Your little one has been home with a nanny for a while, but now you’re taking the leap into daycare. Yes, this will be a huge shift for your child and your family, but with the right prep work and a positive attitude, we are confident you’ll all survive!
(One note here: If you have options, we wouldn’t recommend making this transition between the ages of 7 to 12 months. According to the American Academy of Pediatricians, this transition might be toughest to handle for this age group, given that this is often the height of stranger anxiety.)
These are our top tips on easing the transition from nanny to daycare:
- In an ideal world, we would recommend a part-time transition to start. Get her used to the group setting gradually. Ease into it. But of course this is not possible in all circumstances--maybe your nanny is leaving or maybe the only daycare spot available is full-time.
- Prepare your child mentally. Talk it up, read books about going to daycare, roleplay the daycare setting with stuffed animals. But be careful not to overhype the event, change can be tough for toddlers. Work with your nanny to help talk up the excitement with your child, too. If she sees that everyone else is on board with the idea, this should ease her mind.
- If possible, maintain a relationship with the nanny. Maybe she’s interested in babysitting on date night, or maybe she’d be willing to pop in on the weekend for a quick hello. Chances are your little one has developed an attachment to the nanny, and you should figure out a healthy way to maintain that relationship if you can.
- Visit the daycare with your child, and allow her to get her toes wet in some activities or routines. Take a picture of your child and the care provider, as well as snapshots of the daycare center. Share these photos with your child as daily visual reminders of her upcoming new adventure.
- Practice for the first day. Establish a “school night” routine involving picking out clothes and deciding on breakfast and lunch choices--anything to streamline the morning. Pack a family photo for her cubby in case she gets sad during the day, and don’t forget her lovey.
- Talk about the drop-off process ahead of time and make a plan with the daycare and your child. No surprises! Depending on age, your little one may not have a full grasp on object permanence, or may be in the throes of full-blown stranger anxiety.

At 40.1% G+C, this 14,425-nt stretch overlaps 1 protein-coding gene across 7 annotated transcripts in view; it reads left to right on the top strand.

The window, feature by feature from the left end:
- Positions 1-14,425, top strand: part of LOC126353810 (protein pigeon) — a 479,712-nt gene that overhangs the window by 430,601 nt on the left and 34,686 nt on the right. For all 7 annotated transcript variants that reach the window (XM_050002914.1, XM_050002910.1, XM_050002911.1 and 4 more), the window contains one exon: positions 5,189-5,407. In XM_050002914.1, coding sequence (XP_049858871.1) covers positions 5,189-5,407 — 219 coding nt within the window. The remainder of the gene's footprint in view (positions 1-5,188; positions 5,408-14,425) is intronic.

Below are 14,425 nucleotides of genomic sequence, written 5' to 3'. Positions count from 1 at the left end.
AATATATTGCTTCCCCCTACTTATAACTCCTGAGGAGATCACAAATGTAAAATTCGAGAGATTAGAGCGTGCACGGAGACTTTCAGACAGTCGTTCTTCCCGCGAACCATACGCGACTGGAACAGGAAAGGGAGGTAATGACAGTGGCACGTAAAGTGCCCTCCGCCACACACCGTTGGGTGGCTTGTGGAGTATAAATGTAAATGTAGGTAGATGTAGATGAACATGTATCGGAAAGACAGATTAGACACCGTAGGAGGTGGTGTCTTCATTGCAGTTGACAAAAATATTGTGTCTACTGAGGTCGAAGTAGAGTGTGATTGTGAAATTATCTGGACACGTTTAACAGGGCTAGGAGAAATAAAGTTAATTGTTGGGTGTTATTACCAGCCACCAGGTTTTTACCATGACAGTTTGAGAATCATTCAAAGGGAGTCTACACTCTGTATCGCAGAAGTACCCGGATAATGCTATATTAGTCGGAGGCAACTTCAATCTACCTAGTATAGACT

- Ideally, stick around as long as possible at drop off for the first few days. If your nanny provided care in your own home, this whole business of being dropped off at a strange place could be terrifying! When you say your farewells, be strong and confident. Make it short and sweet so your little one sees that you are confident she’ll be well-taken care of.
- You can collapse in a puddle of tears when you get back to the car, but keep a stiff upper lip when saying your goodbye. If you seem anxious, your child could pick up on your feelings and mirror your anxiety. If she’s having a tough time with your departure, resist the temptation to distract her and sneak off--this creates mistrust.
- An even greater temptation might be to go back in for one last hug after you’ve said goodbye, especially if she was sad or crying when you left. Don’t do it! This sets up a dangerous precedent. Most kids’ tears dry up a few minutes after drop-off and are a distant memory by pickup time. Have a goodbye routine and stick with it.
- Stay connected. If they don’t already, ask your daycare provider to use brightwheel to stay in touch throughout the day. With brightwheel, you can get updates and photos from the daycare during this stressful transition. Daycare centers use brightwheel for recording and tracking daily events and activities in the classroom. As a parent, you’ll get private, real-time updates on your child delivered to your mobile device throughout the day. Imagine how psyched you’d be to receive a snapshot of a smiling and happy girl 30 minutes after a tearful drop-off?